Been getting a lot of mail lately. Today I received this email from an American who is overseas in a rural area where she says she can’t get to any meetings. Here is what she says:

Hi Guinevere,

I’m reaching out to anyone right now. For the next month I’m working in Europe in a little town of 5,000, no meetings around. I would have been sober seven years in March but I started drinking in January, when I was working at a high-level political meeting, at which everyone was a glamorous, seemingly functional alcoholic. Since then I’ve gained almost 20 pounds (I was a daily runner), and am screwed out here. I don’t know how to put it down. Stay away from triggers… my trigger is noon! Any advice, words of comfort, wisdom, what to do, how to get it back?

So I called a good friend of mine who just had 19 years on Monday. Here are some options we came up with together:

  1. Are there really NO meetings? you might check with your program’s local information service in Austria or the world service office to make sure. One of my good friends in sobriety stopped drinking/using by driving two hours one way to the meeting at which she got sober.
  2. Have you checked with the local hospital, which might know of resources to help alcoholics/addicts?
  3. Have you checked other recovery programs?—when I’m out of town sometimes I’ll go to a different program if I can’t get to the one I like best.
  4. Have you reached out to your people from your sober life at home? what about your sponsor, your “we,” trusted friends and spiritual mentors. 
  5. Do you have program literature with you? If not, there’s a lot available online.
  6. Have you tried In The Rooms or the various online social networks that help alcoholics/addicts? In The Rooms has daily chat meetings and video meetings via Skype.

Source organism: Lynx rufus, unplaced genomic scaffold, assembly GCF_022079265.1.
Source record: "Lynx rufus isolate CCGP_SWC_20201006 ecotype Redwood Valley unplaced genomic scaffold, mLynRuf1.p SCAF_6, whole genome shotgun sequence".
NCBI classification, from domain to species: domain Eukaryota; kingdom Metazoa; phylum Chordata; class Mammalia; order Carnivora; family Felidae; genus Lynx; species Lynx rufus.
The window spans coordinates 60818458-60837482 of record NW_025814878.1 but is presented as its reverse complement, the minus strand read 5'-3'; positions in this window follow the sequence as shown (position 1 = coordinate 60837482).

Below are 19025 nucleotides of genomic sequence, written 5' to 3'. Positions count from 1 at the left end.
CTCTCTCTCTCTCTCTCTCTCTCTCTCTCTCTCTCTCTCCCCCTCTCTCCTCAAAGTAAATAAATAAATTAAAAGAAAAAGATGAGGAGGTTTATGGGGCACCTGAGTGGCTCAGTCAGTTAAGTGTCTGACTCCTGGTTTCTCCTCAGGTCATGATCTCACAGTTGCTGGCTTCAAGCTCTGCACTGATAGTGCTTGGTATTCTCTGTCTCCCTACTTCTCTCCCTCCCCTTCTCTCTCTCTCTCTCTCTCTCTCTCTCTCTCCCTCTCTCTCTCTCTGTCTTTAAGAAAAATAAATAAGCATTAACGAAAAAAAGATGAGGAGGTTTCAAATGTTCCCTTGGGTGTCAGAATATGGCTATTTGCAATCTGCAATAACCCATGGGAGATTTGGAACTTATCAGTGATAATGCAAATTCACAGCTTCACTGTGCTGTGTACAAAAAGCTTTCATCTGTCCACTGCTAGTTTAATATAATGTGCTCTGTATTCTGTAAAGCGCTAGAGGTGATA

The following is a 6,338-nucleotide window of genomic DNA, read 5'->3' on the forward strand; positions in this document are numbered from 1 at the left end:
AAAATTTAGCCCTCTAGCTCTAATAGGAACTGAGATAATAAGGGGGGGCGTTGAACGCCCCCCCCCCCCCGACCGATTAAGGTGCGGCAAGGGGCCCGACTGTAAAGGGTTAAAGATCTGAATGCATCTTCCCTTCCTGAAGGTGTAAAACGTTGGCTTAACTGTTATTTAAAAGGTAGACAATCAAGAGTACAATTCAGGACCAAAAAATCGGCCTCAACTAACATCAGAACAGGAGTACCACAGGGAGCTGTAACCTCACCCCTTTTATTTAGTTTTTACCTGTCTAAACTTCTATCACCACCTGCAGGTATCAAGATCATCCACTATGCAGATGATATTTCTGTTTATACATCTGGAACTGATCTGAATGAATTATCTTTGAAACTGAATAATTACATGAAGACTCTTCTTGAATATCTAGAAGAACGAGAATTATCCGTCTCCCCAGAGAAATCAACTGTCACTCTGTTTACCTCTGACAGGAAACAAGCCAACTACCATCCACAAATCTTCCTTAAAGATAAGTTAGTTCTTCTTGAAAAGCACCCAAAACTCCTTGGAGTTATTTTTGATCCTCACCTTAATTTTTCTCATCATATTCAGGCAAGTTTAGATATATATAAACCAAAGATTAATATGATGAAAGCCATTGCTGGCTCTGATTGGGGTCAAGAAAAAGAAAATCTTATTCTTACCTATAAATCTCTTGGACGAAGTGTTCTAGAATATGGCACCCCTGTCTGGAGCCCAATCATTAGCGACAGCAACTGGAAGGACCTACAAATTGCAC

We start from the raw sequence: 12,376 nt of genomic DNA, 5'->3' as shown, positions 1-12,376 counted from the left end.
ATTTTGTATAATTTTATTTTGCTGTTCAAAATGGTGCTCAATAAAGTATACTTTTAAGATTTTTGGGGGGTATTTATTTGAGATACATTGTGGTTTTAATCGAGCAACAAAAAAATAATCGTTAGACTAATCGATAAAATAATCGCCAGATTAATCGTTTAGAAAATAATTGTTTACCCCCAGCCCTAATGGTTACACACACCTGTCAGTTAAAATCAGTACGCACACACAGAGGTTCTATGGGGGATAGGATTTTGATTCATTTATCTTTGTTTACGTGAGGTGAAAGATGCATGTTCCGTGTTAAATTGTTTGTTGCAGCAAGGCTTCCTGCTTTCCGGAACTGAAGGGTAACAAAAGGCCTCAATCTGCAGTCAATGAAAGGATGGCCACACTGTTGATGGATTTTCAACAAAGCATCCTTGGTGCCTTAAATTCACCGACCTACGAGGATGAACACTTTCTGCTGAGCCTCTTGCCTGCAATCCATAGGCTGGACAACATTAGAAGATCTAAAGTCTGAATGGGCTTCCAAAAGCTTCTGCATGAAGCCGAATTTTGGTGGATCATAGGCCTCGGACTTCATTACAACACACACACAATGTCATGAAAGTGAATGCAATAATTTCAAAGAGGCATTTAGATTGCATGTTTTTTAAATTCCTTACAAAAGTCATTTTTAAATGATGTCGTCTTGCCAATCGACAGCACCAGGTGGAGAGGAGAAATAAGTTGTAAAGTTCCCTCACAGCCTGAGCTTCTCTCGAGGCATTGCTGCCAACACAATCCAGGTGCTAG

7. Finally, have you tried to get in contact with whatever higher power you were in contact with while sober? If it helps, feel free to write me about how your higher power has helped you in the past.

Does anyone else out there have anything to suggest to our new friend? Please carry the message, dudes.

Poor Hitch: Christopher Hitchens Dies at 62.

Christopher Hitchens

“Have you heard about Hitchens?” I asked a friend one day the summer of 2010.

“What—is he finally in rehab?”

Not exactly the response I expected, but after all a logical one.

“No,” I said. “He has esophageal cancer.”

“Isn’t that the kind of cancer you get when you’re an alkie and you smoke like a chimney?” my friend asked. My friend, a poet, is an “alkie” himself and, at 47, has been sober for more than 25 years.

“Yeah,” I said. “It often has a very poor prognosis—they usually don’t find it until it’s advanced.”

Poor Hitch, we agreed, then we were tempted to take it back, because if there were anyone in the world who wouldn’t stand for anyone’s pity, it might be Christopher Hitchens.

Christopher Hitchens, just before he was diagnosed with cancer.

And now Hitch has gone. The world of language and letters and of debate will be the more impoverished for it. He was a brilliant speaker and writer.

Hitch has remained on my mind since I read about his diagnosis the summer he got sick. Just before that, I’d come across this interview with him in the Guardian, in which the writer opens with a portrait of Hitch in hangover and then, after taking him for a pub lunch:

It seems to me so evidently the case that Hitchens is an alcoholic that to say much more feels unnecessary. But for the record, he trots out all the usual self-serving, defensive evasions: “For me, an alcoholic is someone who can’t hold his drink” or, “I’m not dependent, but I’d prefer not to be without it.” The longest he has ever been was a dry weekend “in fucking Libya”, and he claims he drinks only to make other people less boring. So, presumably, he doesn’t drink when he’s with [Martin] Amis? “Er, yuh, I do.”